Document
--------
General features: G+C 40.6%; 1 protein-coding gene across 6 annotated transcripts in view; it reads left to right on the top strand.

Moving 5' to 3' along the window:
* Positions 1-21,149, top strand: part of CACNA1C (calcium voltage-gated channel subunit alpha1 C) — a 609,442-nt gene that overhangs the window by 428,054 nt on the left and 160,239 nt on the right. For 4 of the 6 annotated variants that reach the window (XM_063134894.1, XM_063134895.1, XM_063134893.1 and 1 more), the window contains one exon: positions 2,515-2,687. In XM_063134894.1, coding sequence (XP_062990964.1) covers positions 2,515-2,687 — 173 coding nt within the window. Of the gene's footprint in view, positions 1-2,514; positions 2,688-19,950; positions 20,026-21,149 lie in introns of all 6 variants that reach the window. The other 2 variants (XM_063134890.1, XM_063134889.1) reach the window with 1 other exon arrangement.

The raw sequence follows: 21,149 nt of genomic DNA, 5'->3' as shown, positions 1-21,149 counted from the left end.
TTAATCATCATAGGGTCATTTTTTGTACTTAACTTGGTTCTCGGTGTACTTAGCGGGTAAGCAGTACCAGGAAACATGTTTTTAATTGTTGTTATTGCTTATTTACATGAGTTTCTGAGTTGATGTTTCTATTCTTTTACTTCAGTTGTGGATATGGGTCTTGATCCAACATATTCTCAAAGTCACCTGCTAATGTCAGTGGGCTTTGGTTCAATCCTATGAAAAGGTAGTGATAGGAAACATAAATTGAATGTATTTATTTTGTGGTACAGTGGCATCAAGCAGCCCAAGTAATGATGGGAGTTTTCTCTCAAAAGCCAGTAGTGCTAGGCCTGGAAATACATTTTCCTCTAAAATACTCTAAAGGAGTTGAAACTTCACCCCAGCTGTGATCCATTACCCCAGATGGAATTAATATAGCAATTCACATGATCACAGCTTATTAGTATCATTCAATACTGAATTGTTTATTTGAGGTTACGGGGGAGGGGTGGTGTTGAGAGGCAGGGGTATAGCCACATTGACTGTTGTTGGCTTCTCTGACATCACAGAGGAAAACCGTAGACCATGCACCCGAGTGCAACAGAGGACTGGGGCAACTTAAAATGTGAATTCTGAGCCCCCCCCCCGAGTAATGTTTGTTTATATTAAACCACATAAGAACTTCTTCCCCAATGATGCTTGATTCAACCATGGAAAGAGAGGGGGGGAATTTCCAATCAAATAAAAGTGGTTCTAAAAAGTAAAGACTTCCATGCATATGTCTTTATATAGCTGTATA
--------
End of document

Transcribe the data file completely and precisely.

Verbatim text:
General features: G+C 40.6%; 1 protein-coding gene across 6 annotated transcripts in view; it reads left to right on the top strand.

Moving 5' to 3' along the window:
* Positions 1-21,149, top strand: part of CACNA1C (calcium voltage-gated channel subunit alpha1 C) — a 609,442-nt gene that overhangs the window by 428,054 nt on the left and 160,239 nt on the right. For 4 of the 6 annotated variants that reach the window (XM_063134894.1, XM_063134895.1, XM_063134893.1 and 1 more), the window contains one exon: positions 2,515-2,687. In XM_063134894.1, coding sequence (XP_062990964.1) covers positions 2,515-2,687 — 173 coding nt within the window. Of the gene's footprint in view, positions 1-2,514; positions 2,688-19,950; positions 20,026-21,149 lie in introns of all 6 variants that reach the window. The other 2 variants (XM_063134890.1, XM_063134889.1) reach the window with 1 other exon arrangement.

The raw sequence follows: 21,149 nt of genomic DNA, 5'->3' as shown, positions 1-21,149 counted from the left end.
TTAATCATCATAGGGTCATTTTTTGTACTTAACTTGGTTCTCGGTGTACTTAGCGGGTAAGCAGTACCAGGAAACATGTTTTTAATTGTTGTTATTGCTTATTTACATGAGTTTCTGAGTTGATGTTTCTATTCTTTTACTTCAGTTGTGGATATGGGTCTTGATCCAACATATTCTCAAAGTCACCTGCTAATGTCAGTGGGCTTTGGTTCAATCCTATGAAAAGGTAGTGATAGGAAACATAAATTGAATGTATTTATTTTGTGGTACAGTGGCATCAAGCAGCCCAAGTAATGATGGGAGTTTTCTCTCAAAAGCCAGTAGTGCTAGGCCTGGAAATACATTTTCCTCTAAAATACTCTAAAGGAGTTGAAACTTCACCCCAGCTGTGATCCATTACCCCAGATGGAATTAATATAGCAATTCACATGATCACAGCTTATTAGTATCATTCAATACTGAATTGTTTATTTGAGGTTACGGGGGAGGGGTGGTGTTGAGAGGCAGGGGTATAGCCACATTGACTGTTGTTGGCTTCTCTGACATCACAGAGGAAAACCGTAGACCATGCACCCGAGTGCAACAGAGGACTGGGGCAACTTAAAATGTGAATTCTGAGCCCCCCCCCCGAGTAATGTTTGTTTATATTAAACCACATAAGAACTTCTTCCCCAATGATGCTTGATTCAACCATGGAAAGAGAGGGGGGGAATTTCCAATCAAATAAAAGTGGTTCTAAAAAGTAAAGACTTCCATGCATATGTCTTTATATAGCTGTATA